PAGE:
The biggest and most important loan most of us will ever apply for is a mortgage, or home loan. It’s the toughest to get approved for, and the interest rate you qualify for can literally make a difference of thousands of dollars per year in payments. If you’re thinking of applying for a mortgage in the near future, it’s in your best interest to get your credit score as high as possible before filling out the paperwork. Here are 3 steps to help you do that.
Pay down your credit cards to only 15% of your limit.
Mortgage lenders take a careful look at how you use credit and how much of your limit you use. If they see that you’re close to maxing out on one of your cards, this will ding your chances for being approved. Your goal is to get both your individual card balances and your total credit usage to under 15% of your limit. If you have one credit card with a very high balance and one with a low balance, you may want to think about consolidating them so the overall debt-to-credit ratio comes down.
If you have negative items on your credit report, ask for a goodwill adjustment.
Before your begin the mortgage application process, go in and review your credit report with a fine-toothed comb. Look for any negative items–late payments, accounts in collections–and determine the creditor for each item in question. Next, reach out to each of those creditors with what’s called a goodwill letter. This is essentially a chance for you to explain what happened, tell them the reason for the negative item on the report, and make your case for forgiveness. Let them know you’re applying for a mortgage, and you’re asking for the item to be forgiven from your credit report. It sounds crazy, but this is a standard procedure in the preparation process to apply for a mortgage. Word to the wise–this process can take several months, so make sure you get a jump on it.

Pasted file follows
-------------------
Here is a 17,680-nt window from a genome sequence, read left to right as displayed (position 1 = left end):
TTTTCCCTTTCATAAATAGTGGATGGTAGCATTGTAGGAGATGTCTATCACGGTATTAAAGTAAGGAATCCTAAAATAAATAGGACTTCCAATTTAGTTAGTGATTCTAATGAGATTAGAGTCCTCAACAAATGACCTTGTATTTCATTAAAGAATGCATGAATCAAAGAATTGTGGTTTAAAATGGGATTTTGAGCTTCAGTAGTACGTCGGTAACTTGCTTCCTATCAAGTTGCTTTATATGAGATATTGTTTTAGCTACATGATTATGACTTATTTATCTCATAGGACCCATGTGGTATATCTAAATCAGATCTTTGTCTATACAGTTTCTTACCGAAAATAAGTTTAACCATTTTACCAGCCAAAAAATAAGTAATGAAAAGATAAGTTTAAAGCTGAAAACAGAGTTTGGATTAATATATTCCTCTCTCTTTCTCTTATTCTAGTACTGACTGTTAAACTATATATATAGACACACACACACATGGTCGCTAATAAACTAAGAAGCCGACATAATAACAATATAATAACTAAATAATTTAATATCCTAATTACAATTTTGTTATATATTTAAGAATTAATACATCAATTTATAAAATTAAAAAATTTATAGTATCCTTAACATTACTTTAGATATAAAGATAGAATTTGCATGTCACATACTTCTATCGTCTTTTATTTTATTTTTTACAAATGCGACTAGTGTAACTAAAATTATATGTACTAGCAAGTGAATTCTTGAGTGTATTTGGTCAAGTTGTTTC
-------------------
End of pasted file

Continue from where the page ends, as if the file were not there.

3. Don’t open any new loan accounts or apply for any new cards.
This includes both “bad credit”, like store credit cards, and “good credit”, like a car loan. When you’re in the process of applying for a mortgage, you want to show the lender that you aren’t taking on any additional debt or seeking out new lines of credit to cover expenses. The goal is to be as financially solvent as possible. Once you’ve closed on your home, you’re once again free to open accounts as you like.